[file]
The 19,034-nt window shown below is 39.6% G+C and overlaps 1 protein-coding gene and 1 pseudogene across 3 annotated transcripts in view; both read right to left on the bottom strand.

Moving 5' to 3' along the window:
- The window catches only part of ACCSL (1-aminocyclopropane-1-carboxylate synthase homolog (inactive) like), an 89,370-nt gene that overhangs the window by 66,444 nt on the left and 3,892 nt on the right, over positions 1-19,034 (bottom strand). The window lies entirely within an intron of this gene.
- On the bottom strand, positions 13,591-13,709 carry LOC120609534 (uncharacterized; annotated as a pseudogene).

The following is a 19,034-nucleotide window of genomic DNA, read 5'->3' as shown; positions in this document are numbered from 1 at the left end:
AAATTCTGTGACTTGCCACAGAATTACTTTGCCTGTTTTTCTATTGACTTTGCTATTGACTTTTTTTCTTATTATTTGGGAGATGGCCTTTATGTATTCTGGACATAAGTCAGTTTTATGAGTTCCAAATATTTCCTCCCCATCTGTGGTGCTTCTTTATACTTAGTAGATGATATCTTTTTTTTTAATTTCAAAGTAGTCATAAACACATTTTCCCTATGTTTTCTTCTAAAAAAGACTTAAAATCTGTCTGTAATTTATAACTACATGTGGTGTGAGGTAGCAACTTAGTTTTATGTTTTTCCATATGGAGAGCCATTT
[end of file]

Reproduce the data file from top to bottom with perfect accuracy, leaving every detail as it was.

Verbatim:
The 19,034-nt window shown below is 39.6% G+C and overlaps 1 protein-coding gene and 1 pseudogene across 3 annotated transcripts in view; both read right to left on the bottom strand.

Moving 5' to 3' along the window:
- The window catches only part of ACCSL (1-aminocyclopropane-1-carboxylate synthase homolog (inactive) like), an 89,370-nt gene that overhangs the window by 66,444 nt on the left and 3,892 nt on the right, over positions 1-19,034 (bottom strand). The window lies entirely within an intron of this gene.
- On the bottom strand, positions 13,591-13,709 carry LOC120609534 (uncharacterized; annotated as a pseudogene).

The following is a 19,034-nucleotide window of genomic DNA, read 5'->3' as shown; positions in this document are numbered from 1 at the left end:
AAATTCTGTGACTTGCCACAGAATTACTTTGCCTGTTTTTCTATTGACTTTGCTATTGACTTTTTTTCTTATTATTTGGGAGATGGCCTTTATGTATTCTGGACATAAGTCAGTTTTATGAGTTCCAAATATTTCCTCCCCATCTGTGGTGCTTCTTTATACTTAGTAGATGATATCTTTTTTTTTAATTTCAAAGTAGTCATAAACACATTTTCCCTATGTTTTCTTCTAAAAAAGACTTAAAATCTGTCTGTAATTTATAACTACATGTGGTGTGAGGTAGCAACTTAGTTTTATGTTTTTCCATATGGAGAGCCATTT